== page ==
RR: As a young person, I lived in Los Angeles and elsewhere in small-town California even as, during other months in the same year, I lived in rural Montana. So the stark contrasts of landscape and their native imageries have always lived inside me, and they fill the "concrete mixer" (as one of my teachers used to call it) out of which come the poems. I don't really go fishing for images anywhere. It's more accurate to say I try to be open to them, and to believe and accept them when they suggest themselves to me, because I know from experience they will usually lead me somewhere on the page.
It makes perfect sense to me that my or anyone's images, as they accumulate in a poem, create a tone, an atmosphere, ultimately a world the reader is invited into. I also think that the images and sounds of a poem can help writer and reader travel across territory that often doesn't have words. Call it mystery. Call it an unresolved question or obsession. I want my poems to be clear, but I understand that they are often not paraphrasable, and so the clarity I seek is at the level of feeling. I would rather have the reader arrive at that point than at some forced summary couplet that tied everything in a bow. I like poems that keep ringing after the last line, often because they have reached a place of truth that, even after the words, may still be without words.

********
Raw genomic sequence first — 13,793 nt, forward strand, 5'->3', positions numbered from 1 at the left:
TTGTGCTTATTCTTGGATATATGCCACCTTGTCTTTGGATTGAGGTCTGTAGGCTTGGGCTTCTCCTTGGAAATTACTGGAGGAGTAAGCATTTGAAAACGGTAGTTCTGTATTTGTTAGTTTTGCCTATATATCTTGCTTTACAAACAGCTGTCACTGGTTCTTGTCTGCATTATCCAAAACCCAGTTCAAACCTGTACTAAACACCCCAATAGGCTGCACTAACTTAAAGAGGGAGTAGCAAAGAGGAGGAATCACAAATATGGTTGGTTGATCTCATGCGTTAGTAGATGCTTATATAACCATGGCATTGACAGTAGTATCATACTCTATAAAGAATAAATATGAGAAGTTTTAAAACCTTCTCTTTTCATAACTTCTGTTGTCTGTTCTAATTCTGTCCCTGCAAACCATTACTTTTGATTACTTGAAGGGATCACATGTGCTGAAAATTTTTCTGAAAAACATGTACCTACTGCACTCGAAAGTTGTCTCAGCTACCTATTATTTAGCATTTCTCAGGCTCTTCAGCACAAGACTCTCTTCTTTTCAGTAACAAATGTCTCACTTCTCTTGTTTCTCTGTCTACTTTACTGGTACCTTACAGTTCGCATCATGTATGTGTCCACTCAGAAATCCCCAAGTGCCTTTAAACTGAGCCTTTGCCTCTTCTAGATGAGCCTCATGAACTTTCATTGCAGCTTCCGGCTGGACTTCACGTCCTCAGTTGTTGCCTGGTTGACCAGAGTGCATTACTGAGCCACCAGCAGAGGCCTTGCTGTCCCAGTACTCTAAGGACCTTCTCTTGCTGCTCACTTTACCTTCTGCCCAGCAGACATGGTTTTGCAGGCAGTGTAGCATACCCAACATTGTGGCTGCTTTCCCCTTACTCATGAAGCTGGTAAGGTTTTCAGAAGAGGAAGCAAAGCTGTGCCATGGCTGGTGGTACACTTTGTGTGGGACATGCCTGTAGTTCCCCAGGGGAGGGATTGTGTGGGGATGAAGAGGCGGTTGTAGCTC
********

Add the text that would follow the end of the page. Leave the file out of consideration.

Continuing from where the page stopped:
LR: One of the things I’ve admired about your poems over the years is your usage of figurative language. I’m just flipping through some pages here. “Its collapse into the unknown basement of day.” “The architecture of forgiving.” These descriptions are, in a sense, idiomatic in the way that I cannot really picture them, yet, at the same time, I tacitly understand. Can you describe your process with figurative language? How do you keep things fresh for the reader, and, at the same time, maintain accessibility?